One agent who’s doing that is Barrett Spray. Barrett runs a small team in the Orlando, Florida market. Today, they’re a team of eleven– six of whom are agents. Last year, as a team of just 3 agents and 4 support staff, they did 120 deals and earned almost $1 million in GCI. One reason the Spray team is so successful at getting the listing is that they go out of their way to be different from the competition.
Last week, in Part 1, you heard Barrett talk about the pre-listing box that they send. It sometimes convinces sellers to sign the contract before the actual appointment. Here’s another way his team is different: They always send two agents to every listing appointment. Barrett explained why they do that.
Barrett: More often than not, the consumer will connect with one of us better than the other. And if there are two consumers, say husband and wife, we pair off better that way and they’re not kind of tag-teaming one agent. We have found over the years that when we go as a team, the two of us together, and it’s not just me and him, it is two of us, period, our chances of success are much greater.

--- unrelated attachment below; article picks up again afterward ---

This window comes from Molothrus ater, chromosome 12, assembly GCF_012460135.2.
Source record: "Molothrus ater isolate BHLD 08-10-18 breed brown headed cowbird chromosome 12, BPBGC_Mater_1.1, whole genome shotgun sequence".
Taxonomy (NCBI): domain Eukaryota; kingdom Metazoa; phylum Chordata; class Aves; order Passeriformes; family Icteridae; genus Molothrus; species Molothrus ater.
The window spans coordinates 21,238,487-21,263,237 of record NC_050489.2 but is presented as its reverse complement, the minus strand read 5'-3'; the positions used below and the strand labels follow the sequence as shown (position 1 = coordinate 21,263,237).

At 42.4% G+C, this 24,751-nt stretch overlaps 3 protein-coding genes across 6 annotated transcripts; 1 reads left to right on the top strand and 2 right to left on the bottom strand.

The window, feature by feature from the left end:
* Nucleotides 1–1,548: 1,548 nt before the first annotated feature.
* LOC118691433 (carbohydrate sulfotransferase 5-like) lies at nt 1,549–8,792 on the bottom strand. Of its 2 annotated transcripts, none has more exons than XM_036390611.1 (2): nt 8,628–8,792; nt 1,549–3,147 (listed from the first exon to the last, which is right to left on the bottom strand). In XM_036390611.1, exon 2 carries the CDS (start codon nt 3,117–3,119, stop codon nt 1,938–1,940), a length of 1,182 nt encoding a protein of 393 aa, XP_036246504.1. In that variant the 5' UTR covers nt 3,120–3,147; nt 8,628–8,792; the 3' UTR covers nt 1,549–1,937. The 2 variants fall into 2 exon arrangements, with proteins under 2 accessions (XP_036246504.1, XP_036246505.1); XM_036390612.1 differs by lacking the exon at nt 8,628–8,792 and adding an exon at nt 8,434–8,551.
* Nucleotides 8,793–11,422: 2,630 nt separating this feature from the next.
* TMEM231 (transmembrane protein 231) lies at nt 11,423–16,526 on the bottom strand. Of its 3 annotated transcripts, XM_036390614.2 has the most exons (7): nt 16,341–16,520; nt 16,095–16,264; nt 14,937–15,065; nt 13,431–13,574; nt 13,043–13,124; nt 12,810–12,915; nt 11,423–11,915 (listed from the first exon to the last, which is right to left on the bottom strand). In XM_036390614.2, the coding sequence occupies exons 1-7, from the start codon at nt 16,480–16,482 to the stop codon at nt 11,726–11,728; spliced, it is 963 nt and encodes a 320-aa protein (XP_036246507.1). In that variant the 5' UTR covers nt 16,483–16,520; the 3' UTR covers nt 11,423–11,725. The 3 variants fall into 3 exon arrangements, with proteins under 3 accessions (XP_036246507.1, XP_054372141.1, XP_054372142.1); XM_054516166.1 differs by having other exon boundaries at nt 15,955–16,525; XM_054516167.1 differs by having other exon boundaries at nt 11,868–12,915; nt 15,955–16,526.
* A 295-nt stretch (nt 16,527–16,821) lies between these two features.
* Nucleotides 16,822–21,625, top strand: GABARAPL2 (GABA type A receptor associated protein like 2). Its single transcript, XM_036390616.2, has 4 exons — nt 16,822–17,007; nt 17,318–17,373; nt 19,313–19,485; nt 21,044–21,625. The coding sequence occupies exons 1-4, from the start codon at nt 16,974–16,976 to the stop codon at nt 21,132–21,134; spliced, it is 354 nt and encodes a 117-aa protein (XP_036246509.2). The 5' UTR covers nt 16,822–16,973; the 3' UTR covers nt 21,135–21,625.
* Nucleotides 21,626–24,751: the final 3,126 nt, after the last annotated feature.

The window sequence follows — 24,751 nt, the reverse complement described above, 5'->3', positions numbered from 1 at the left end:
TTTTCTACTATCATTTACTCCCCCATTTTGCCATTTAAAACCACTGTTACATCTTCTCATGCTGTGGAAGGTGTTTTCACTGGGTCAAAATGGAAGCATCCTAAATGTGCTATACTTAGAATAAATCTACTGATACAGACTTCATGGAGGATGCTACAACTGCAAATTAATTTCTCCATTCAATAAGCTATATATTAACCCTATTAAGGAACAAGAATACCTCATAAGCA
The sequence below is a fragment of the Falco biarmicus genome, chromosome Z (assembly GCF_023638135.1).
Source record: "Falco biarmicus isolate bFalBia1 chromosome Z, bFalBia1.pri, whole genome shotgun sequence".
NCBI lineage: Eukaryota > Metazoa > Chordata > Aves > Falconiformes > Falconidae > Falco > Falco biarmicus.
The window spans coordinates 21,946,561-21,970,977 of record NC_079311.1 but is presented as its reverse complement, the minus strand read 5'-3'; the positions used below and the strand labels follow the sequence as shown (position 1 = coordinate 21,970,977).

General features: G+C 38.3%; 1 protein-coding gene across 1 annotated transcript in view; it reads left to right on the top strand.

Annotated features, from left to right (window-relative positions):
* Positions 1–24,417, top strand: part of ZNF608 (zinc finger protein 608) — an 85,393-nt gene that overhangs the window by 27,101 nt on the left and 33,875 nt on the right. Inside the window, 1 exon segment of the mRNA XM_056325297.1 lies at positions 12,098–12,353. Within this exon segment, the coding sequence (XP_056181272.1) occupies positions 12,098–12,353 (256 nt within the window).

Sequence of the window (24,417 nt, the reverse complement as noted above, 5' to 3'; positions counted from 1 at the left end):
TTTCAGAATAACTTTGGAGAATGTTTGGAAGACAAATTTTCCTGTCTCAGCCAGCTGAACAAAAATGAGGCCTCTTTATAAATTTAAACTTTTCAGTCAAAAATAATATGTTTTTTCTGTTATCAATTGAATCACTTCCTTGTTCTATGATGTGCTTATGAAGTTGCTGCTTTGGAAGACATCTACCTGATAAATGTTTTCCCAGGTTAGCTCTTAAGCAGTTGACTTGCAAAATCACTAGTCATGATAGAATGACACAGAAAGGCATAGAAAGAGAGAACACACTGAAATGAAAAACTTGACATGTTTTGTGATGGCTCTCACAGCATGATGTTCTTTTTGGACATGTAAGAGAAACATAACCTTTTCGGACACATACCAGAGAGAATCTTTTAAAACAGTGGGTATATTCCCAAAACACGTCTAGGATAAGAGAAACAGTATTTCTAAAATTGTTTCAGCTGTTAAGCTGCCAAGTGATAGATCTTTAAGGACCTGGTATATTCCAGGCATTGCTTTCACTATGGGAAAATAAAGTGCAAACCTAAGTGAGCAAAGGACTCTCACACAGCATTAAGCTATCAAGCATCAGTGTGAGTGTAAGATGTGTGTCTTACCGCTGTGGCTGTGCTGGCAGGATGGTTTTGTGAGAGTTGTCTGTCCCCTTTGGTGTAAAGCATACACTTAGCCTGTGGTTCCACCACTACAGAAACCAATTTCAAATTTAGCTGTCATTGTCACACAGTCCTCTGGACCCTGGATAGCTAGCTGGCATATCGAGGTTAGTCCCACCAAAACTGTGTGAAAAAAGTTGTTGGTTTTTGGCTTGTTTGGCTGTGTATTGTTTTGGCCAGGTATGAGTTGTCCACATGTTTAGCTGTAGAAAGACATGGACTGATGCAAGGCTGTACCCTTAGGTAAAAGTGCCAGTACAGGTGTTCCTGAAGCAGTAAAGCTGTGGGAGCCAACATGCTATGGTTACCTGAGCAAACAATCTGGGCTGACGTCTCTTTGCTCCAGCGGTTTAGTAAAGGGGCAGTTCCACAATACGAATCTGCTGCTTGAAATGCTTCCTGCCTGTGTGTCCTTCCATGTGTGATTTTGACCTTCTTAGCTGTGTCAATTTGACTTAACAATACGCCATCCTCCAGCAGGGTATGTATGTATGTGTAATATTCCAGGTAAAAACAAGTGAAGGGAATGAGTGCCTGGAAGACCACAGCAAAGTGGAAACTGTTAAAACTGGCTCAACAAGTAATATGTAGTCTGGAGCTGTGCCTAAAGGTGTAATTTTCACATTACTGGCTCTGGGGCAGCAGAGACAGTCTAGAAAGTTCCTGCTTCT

Matt: So that’s a quick recap of Part 1 last week. We covered all the things Barrett’s team does from the time they get a competitive seller lead up until the listing appointment. It also sets the stage perfectly for Part 2.
On today’s show, we’re gonna focus on the appointment itself. You’ll hear Barrett talk about how his team aims to stand out by being more professional than the competition, why he wants his team to be the seller’s first listing appointment. Barrett is also gonna share his six-plus-minute script for talking to the seller about home value and pricing. In this market, it’s a really, really important conversation to get right.
All that is coming up. Stay tuned to the very, very end of the show. One More Minute is back again in Season 3. Today, I’m gonna share some thoughts on real estate conferences and focus.